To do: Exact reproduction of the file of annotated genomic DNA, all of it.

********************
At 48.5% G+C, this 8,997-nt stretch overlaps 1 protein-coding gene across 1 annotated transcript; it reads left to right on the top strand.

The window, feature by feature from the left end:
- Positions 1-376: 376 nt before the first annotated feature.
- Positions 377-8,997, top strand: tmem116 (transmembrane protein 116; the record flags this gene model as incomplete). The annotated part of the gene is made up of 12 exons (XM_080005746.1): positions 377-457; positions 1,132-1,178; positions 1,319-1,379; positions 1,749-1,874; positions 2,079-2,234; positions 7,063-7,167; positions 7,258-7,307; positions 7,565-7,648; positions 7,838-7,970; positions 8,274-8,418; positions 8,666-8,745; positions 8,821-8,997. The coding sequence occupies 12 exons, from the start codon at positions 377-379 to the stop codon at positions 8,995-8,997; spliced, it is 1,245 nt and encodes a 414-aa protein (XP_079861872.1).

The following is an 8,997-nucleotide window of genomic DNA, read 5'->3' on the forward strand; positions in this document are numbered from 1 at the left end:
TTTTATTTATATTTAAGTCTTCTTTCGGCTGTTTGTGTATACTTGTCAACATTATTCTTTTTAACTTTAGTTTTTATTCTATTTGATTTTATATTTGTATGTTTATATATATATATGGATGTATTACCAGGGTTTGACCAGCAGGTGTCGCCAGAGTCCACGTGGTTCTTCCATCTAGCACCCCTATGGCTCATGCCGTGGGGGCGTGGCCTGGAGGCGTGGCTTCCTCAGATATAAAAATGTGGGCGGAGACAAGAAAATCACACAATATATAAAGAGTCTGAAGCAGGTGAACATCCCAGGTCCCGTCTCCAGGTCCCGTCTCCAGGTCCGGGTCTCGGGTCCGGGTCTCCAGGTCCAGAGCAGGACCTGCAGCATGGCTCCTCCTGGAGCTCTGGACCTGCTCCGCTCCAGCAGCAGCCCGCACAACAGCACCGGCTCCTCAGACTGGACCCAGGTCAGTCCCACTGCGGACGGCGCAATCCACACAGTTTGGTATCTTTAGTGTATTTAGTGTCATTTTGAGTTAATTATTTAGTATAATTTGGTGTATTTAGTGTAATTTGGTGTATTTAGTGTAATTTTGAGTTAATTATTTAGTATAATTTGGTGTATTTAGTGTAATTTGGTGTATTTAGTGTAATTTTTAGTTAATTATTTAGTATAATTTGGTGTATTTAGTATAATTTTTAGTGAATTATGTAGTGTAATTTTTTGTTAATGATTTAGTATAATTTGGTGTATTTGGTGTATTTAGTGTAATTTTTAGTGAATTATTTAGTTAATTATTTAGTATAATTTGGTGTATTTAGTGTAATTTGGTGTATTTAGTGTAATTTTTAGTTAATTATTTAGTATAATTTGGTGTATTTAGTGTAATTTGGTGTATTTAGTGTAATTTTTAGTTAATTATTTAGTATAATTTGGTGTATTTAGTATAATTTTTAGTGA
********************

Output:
At 48.5% G+C, this 8,997-nt stretch overlaps 1 protein-coding gene across 1 annotated transcript; it reads left to right on the top strand.

The window, feature by feature from the left end:
- Positions 1-376: 376 nt before the first annotated feature.
- Positions 377-8,997, top strand: tmem116 (transmembrane protein 116; the record flags this gene model as incomplete). The annotated part of the gene is made up of 12 exons (XM_080005746.1): positions 377-457; positions 1,132-1,178; positions 1,319-1,379; positions 1,749-1,874; positions 2,079-2,234; positions 7,063-7,167; positions 7,258-7,307; positions 7,565-7,648; positions 7,838-7,970; positions 8,274-8,418; positions 8,666-8,745; positions 8,821-8,997. The coding sequence occupies 12 exons, from the start codon at positions 377-379 to the stop codon at positions 8,995-8,997; spliced, it is 1,245 nt and encodes a 414-aa protein (XP_079861872.1).

The following is an 8,997-nucleotide window of genomic DNA, read 5'->3' on the forward strand; positions in this document are numbered from 1 at the left end:
TTTTATTTATATTTAAGTCTTCTTTCGGCTGTTTGTGTATACTTGTCAACATTATTCTTTTTAACTTTAGTTTTTATTCTATTTGATTTTATATTTGTATGTTTATATATATATATGGATGTATTACCAGGGTTTGACCAGCAGGTGTCGCCAGAGTCCACGTGGTTCTTCCATCTAGCACCCCTATGGCTCATGCCGTGGGGGCGTGGCCTGGAGGCGTGGCTTCCTCAGATATAAAAATGTGGGCGGAGACAAGAAAATCACACAATATATAAAGAGTCTGAAGCAGGTGAACATCCCAGGTCCCGTCTCCAGGTCCCGTCTCCAGGTCCGGGTCTCGGGTCCGGGTCTCCAGGTCCAGAGCAGGACCTGCAGCATGGCTCCTCCTGGAGCTCTGGACCTGCTCCGCTCCAGCAGCAGCCCGCACAACAGCACCGGCTCCTCAGACTGGACCCAGGTCAGTCCCACTGCGGACGGCGCAATCCACACAGTTTGGTATCTTTAGTGTATTTAGTGTCATTTTGAGTTAATTATTTAGTATAATTTGGTGTATTTAGTGTAATTTGGTGTATTTAGTGTAATTTTGAGTTAATTATTTAGTATAATTTGGTGTATTTAGTGTAATTTGGTGTATTTAGTGTAATTTTTAGTTAATTATTTAGTATAATTTGGTGTATTTAGTATAATTTTTAGTGAATTATGTAGTGTAATTTTTTGTTAATGATTTAGTATAATTTGGTGTATTTGGTGTATTTAGTGTAATTTTTAGTGAATTATTTAGTTAATTATTTAGTATAATTTGGTGTATTTAGTGTAATTTGGTGTATTTAGTGTAATTTTTAGTTAATTATTTAGTATAATTTGGTGTATTTAGTGTAATTTGGTGTATTTAGTGTAATTTTTAGTTAATTATTTAGTATAATTTGGTGTATTTAGTATAATTTTTAGTGA